Business Economy

Recasting consulting’s mental machinery and moral code

Adrian Terron | Updated on October 16, 2021

The book stresses that good consultants must resist the temptation to make the people they consult dependent on them; instead, it urges self-reliance and intrinsic motivation

The closest the management consulting profession comes to having a ‘foundational text’ is a sombre tome titled ‘Perspective on McKinsey’ authored by its venerated founder Marvin Bower in 1978. Written for its internal associates, the book isn’t commercially published and is rarely issued beyond the hermetically sealed confines of it offices.

Fortunately for those seeking to glimpse the mysterious methods of the ‘Advice Business’, former BCG India’s Chairman, Arun Maira’s latest book, The Solutions Factory: A Consultant’s Hand book for Problem Solving, offers a handy, contemporary reference guide. In comparison to Bower’s austere tone, Maira’s decoding of a profession whose mystique attracts both, grudging admiration and sly skepticism, is conversational.

For a profession that has been praised and pilloried in equal measure over the last couple of decades, The Solutions Factory has at least one overlap with Bower’s book. Much like he did, it stresses the emphasis of integrity and ethics (what Bower described broadly as ‘character’) as the touchstone of any consultant’s work. This at a time when the consulting business’ bellwether has been skewered for faults as wide-ranging as insider trading, abetting oppression, and playing a role in the opioid crisis. That said, Solutions is more than just a call to conscience. It is also an insider’s view of what solving problems for visionary organisations and their CEOs looks like. By defining what those who hope to solve ‘wicked’ problems should focus on, it also illustrates why, despite its growing notoriety, ‘consulting’ is a vocation worth persevering with.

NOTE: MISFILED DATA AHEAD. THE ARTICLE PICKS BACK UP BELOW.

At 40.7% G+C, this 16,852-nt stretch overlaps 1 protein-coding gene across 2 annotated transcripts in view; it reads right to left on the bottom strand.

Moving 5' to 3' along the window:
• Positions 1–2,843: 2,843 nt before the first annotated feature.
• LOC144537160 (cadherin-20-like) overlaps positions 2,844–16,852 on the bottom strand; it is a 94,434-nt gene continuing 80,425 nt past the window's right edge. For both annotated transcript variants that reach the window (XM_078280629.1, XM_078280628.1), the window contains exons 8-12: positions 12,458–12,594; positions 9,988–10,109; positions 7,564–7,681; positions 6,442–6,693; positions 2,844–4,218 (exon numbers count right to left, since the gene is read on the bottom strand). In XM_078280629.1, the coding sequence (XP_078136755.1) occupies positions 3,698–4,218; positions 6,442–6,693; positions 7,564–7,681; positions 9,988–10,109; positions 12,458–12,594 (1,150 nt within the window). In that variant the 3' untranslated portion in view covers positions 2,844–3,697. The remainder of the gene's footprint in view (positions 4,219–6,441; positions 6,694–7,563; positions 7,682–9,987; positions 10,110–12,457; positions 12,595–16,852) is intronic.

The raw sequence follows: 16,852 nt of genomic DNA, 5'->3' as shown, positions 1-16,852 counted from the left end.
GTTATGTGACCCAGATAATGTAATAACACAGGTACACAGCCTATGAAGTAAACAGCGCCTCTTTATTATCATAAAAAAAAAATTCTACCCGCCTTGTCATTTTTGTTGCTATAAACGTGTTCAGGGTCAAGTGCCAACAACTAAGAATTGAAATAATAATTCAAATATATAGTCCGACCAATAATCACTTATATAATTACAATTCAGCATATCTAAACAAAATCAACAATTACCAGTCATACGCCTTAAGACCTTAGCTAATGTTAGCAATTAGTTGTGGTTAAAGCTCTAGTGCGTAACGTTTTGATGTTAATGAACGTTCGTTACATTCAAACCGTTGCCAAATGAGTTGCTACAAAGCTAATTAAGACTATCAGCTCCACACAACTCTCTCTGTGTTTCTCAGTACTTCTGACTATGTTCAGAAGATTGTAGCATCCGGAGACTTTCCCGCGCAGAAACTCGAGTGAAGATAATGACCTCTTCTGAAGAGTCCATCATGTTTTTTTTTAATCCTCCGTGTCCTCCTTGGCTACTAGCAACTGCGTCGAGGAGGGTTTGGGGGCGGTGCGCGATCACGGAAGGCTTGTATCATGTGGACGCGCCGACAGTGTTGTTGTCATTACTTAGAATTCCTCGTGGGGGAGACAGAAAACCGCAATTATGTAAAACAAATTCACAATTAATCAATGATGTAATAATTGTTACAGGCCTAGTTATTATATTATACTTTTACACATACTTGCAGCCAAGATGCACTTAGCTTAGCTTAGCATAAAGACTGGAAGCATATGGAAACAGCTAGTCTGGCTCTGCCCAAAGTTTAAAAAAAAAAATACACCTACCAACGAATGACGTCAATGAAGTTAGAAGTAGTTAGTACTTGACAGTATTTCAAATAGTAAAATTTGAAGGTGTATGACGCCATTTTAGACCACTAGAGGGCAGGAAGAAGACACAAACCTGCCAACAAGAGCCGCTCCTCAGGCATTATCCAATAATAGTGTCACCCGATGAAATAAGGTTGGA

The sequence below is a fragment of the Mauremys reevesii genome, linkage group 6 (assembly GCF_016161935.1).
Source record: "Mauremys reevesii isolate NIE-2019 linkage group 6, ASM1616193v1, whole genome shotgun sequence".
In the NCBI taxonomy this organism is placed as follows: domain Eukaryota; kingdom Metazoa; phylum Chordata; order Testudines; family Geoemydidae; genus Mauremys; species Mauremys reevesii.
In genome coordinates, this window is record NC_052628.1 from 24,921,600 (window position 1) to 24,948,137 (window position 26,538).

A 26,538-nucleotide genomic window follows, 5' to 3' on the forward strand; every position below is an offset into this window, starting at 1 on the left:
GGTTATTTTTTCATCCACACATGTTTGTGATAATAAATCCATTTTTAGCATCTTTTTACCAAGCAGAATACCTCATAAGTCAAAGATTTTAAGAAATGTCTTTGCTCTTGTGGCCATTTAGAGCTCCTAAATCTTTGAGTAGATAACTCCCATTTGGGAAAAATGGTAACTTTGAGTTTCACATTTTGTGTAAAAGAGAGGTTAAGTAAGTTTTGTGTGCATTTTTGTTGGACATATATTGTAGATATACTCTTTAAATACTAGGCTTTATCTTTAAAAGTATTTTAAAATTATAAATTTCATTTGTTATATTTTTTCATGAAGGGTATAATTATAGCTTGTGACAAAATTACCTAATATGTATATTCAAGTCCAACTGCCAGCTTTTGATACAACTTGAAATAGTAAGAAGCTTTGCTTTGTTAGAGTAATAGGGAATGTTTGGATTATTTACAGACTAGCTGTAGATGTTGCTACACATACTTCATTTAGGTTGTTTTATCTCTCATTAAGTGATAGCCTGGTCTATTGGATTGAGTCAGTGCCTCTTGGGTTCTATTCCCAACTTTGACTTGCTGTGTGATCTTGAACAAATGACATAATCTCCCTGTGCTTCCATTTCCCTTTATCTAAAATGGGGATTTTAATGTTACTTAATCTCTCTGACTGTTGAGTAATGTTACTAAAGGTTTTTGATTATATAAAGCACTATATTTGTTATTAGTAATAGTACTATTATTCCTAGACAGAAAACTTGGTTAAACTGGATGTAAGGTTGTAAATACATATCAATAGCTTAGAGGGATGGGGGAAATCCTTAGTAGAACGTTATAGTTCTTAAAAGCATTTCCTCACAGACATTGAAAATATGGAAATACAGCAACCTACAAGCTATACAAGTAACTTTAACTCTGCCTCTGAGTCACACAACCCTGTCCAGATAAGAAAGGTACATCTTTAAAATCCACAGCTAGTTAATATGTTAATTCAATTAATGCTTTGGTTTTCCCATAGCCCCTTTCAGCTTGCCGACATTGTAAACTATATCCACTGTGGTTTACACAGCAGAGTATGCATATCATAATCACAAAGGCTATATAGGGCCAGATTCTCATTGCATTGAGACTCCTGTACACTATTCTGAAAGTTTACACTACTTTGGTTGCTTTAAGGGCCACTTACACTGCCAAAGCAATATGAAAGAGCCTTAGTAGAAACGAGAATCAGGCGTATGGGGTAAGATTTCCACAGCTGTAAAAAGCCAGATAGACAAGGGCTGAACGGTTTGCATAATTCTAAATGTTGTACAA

Contemplative moments

Arranged as a series of essays, it traverses the gamut of areas that any professional might ponder in their contemplative moments. A trio of sections encompass areas as elemental as ‘purpose and ethics’, ‘learning, listening and systems thinking’, and finally, ‘creating a better world’. One could be forgiven for thinking that the gravitas of these overarching titles predict intellectually forbidding theories and constructs.

Instead, readers are treated to a set of interlinked stories that draw on Maira’s own experiences. In choosing a first-hand account of the dilemmas and dogmas a professional problem solver might deal with, it creates a sense of being present in each situation without pronouncing easy answers. In that sense, the book practices what it preaches. That good consultants must resist the temptation to make the people they consult dependent on them. Instead, it urges self-reliance, learning, and a meditative awareness of intrinsic motivation as the path to mastery.

If this risks sounding like the author is preaching from the pulpit, nothing could be further from the truth. Taking the route a traveller would, Maira places himself squarely in the role of a biographical narrator occasionally prone to revealing his own ruminations. For someone who joined the consulting business as a mid-career professional seasoned on the shop-floor rather than the haloed halls of a prestigious B-school, the author draws on his own experiences.

Whether from the factory floors of various Tata companies, the halls of bureaucracy, or the industrial complexes of auto and cement manufacturers in the developed world, each anecdote sieves insights that are easily portable across industries. In a world where no industry is immune to disruption, and several are trying to centre themselves, this collection of consulting lore acts as a timely compass.